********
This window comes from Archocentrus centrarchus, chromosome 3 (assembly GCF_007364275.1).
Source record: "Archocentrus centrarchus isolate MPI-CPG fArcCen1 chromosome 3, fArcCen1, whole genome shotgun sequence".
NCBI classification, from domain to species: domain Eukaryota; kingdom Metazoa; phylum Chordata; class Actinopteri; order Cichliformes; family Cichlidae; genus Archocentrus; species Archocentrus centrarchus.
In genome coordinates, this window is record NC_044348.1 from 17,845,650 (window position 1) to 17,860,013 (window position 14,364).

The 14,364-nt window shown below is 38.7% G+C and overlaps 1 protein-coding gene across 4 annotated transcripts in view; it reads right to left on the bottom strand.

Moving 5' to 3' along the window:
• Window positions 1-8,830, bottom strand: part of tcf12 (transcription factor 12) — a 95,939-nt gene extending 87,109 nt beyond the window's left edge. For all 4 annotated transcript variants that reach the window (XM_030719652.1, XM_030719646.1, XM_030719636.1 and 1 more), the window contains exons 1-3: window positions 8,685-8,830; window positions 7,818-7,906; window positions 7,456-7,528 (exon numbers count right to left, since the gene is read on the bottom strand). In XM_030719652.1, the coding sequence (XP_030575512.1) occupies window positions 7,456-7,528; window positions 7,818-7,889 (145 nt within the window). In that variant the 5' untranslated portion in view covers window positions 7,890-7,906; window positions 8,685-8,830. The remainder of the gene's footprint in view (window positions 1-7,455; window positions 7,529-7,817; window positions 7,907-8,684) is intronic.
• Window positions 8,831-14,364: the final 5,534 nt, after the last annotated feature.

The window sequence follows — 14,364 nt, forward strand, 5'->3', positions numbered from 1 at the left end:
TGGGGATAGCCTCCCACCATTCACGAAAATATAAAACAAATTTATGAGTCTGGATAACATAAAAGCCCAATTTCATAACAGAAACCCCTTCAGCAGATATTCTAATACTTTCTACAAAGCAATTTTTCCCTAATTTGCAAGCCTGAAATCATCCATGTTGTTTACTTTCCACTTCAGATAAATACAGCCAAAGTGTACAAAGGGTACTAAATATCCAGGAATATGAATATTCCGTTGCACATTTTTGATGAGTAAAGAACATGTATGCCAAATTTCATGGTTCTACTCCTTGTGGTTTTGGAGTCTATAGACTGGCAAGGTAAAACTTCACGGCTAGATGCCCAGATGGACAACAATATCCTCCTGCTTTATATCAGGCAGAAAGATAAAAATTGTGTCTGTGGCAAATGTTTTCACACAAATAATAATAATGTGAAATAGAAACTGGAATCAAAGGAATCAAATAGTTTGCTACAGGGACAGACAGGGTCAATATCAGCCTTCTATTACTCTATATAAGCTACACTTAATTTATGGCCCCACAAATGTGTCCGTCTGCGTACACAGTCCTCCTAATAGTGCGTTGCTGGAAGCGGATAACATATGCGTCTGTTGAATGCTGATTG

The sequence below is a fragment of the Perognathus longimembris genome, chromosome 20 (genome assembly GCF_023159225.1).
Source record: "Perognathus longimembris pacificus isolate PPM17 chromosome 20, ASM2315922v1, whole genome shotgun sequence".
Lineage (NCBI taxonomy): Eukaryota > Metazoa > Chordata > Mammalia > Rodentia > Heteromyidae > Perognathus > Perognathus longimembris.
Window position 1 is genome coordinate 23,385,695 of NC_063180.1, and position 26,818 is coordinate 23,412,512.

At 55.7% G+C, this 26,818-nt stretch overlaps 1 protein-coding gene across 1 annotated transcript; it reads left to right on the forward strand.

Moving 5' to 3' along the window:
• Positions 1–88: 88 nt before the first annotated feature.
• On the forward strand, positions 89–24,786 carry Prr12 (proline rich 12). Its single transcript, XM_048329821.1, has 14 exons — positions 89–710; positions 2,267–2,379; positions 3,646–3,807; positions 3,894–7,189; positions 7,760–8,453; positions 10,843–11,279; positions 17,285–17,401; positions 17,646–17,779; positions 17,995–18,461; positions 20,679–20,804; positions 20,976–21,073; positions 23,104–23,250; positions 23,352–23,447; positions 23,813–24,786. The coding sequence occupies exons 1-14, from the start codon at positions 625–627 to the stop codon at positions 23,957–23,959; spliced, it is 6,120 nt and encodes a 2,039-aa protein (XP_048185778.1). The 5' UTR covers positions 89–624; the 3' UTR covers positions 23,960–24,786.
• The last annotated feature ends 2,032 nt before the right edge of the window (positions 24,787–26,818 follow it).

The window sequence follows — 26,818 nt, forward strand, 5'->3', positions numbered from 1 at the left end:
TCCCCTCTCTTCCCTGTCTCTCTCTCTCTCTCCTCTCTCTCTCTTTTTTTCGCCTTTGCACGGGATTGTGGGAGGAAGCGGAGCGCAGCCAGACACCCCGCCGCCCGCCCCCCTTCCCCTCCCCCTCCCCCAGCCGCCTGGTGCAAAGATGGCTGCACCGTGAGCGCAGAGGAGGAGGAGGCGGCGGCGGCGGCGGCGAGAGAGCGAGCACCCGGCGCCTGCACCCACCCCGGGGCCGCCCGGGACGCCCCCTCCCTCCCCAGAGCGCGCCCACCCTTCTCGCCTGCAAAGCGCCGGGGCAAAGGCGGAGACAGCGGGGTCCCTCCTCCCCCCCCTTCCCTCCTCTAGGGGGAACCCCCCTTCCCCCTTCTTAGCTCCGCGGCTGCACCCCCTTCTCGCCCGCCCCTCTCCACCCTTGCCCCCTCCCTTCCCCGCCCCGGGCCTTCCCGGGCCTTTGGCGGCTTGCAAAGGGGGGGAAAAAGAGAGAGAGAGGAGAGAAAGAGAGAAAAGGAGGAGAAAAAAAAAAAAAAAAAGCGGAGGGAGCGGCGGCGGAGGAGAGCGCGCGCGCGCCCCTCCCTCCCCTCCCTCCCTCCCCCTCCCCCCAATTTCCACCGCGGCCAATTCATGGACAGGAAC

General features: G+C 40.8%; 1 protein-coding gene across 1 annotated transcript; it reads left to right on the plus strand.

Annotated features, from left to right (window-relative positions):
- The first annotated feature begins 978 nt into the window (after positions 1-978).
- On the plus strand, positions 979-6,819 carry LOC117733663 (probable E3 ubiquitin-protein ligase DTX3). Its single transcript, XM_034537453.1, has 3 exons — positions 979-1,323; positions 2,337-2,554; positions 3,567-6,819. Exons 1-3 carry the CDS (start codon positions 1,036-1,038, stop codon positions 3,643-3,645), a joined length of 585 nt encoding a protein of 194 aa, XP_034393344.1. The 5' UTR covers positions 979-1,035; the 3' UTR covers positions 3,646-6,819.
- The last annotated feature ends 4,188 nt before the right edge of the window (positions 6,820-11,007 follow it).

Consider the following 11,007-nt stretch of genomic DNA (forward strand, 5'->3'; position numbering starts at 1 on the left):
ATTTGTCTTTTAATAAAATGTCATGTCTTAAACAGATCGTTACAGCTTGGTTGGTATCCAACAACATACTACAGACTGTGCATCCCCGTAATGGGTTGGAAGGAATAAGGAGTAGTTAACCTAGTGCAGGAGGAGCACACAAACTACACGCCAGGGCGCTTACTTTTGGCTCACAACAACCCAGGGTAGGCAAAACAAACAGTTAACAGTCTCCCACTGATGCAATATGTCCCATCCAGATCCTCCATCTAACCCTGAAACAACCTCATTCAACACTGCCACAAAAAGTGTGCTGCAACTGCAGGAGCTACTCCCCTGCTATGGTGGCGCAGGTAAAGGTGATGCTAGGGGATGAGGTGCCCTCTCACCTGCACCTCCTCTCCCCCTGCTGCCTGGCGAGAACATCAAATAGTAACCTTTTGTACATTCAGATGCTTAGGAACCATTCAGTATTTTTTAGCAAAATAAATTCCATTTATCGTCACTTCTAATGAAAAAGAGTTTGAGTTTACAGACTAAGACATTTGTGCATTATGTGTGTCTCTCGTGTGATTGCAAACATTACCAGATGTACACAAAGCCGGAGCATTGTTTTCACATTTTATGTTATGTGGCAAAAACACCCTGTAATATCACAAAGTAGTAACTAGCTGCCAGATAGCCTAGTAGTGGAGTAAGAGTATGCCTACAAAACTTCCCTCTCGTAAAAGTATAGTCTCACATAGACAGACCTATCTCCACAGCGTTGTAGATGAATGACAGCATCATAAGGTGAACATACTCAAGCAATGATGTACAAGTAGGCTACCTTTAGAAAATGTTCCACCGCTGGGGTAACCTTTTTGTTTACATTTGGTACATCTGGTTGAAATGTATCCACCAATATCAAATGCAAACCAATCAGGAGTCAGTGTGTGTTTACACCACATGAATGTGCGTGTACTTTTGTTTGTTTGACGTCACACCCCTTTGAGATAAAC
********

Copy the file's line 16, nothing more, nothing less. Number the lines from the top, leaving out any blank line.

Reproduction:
Moving 5' to 3' along the window: